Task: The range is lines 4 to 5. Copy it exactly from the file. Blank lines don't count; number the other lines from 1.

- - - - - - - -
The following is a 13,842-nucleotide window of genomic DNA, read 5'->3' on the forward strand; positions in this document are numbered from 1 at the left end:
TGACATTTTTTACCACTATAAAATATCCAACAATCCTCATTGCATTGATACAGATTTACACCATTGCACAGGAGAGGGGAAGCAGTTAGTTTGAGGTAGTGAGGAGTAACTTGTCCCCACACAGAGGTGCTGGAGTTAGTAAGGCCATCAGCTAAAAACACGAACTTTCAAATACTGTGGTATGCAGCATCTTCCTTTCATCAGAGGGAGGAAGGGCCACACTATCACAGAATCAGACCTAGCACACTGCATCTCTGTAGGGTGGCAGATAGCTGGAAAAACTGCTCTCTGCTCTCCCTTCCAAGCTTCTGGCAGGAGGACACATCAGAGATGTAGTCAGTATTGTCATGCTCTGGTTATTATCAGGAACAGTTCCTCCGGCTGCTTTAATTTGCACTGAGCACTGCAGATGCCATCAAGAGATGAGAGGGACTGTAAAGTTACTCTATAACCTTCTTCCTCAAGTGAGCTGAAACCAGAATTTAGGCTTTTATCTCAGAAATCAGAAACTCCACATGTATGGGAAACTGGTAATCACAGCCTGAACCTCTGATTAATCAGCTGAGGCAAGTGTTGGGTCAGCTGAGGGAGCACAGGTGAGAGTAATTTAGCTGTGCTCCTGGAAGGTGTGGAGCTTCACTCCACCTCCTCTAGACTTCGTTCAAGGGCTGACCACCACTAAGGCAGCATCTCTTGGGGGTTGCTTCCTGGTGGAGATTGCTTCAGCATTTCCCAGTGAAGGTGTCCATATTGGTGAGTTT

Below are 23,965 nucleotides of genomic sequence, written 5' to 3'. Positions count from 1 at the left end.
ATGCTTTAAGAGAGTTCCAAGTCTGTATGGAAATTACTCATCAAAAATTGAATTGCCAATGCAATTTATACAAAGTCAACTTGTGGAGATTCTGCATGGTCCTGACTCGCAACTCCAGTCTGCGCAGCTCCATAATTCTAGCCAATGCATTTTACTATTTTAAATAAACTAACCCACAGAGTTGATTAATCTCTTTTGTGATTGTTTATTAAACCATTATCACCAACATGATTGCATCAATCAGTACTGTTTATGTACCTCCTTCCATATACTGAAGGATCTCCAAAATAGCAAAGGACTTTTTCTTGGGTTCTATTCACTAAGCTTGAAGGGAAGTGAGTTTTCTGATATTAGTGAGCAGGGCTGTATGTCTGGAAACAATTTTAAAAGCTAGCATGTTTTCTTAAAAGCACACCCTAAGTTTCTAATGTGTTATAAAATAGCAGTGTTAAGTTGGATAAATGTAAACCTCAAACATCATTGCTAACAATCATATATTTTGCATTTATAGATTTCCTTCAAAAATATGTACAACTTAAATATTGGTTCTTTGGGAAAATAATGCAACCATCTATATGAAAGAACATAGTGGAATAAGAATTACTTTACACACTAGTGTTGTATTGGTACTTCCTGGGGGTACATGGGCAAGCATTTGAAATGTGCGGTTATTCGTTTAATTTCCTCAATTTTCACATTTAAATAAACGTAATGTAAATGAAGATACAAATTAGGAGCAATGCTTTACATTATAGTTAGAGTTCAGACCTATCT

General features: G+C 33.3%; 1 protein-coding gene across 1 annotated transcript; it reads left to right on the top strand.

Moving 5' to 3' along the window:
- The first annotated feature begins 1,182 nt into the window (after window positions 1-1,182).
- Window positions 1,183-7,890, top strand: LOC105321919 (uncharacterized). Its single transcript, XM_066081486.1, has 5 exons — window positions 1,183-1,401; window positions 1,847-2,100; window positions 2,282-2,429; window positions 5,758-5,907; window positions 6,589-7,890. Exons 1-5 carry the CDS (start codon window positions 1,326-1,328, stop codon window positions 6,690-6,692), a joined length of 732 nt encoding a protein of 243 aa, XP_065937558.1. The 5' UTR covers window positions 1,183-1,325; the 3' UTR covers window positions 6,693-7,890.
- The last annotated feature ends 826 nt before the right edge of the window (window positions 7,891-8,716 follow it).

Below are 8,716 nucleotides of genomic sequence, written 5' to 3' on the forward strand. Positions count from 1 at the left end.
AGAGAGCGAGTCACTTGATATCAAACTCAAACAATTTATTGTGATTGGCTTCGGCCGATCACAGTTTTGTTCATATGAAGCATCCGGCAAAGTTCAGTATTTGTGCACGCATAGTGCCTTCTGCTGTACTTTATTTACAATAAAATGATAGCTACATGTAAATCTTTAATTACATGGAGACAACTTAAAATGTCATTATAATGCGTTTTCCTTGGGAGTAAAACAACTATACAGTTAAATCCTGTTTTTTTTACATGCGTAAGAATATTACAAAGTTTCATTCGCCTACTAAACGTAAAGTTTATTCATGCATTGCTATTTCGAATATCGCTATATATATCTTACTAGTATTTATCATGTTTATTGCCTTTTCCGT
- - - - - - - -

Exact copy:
ATGCTTTAAGAGAGTTCCAAGTCTGTATGGAAATTACTCATCAAAAATTGAATTGCCAATGCAATTTATACAAAGTCAACTTGTGGAGATTCTGCATGGTCCTGACTCGCAACTCCAGTCTGCGCAGCTCCATAATTCTAGCCAATGCATTTTACTATTTTAAATAAACTAACCCACAGAGTTGATTAATCTCTTTTGTGATTGTTTATTAAACCATTATCACCAACATGATTGCATCAATCAGTACTGTTTATGTACCTCCTTCCATATACTGAAGGATCTCCAAAATAGCAAAGGACTTTTTCTTGGGTTCTATTCACTAAGCTTGAAGGGAAGTGAGTTTTCTGATATTAGTGAGCAGGGCTGTATGTCTGGAAACAATTTTAAAAGCTAGCATGTTTTCTTAAAAGCACACCCTAAGTTTCTAATGTGTTATAAAATAGCAGTGTTAAGTTGGATAAATGTAAACCTCAAACATCATTGCTAACAATCATATATTTTGCATTTATAGATTTCCTTCAAAAATATGTACAACTTAAATATTGGTTCTTTGGGAAAATAATGCAACCATCTATATGAAAGAACATAGTGGAATAAGAATTACTTTACACACTAGTGTTGTATTGGTACTTCCTGGGGGTACATGGGCAAGCATTTGAAATGTGCGGTTATTCGTTTAATTTCCTCAATTTTCACATTTAAATAAACGTAATGTAAATGAAGATACAAATTAGGAGCAATGCTTTACATTATAGTTAGAGTTCAGACCTATCT

General features: G+C 33.3%; 1 protein-coding gene across 1 annotated transcript; it reads left to right on the top strand.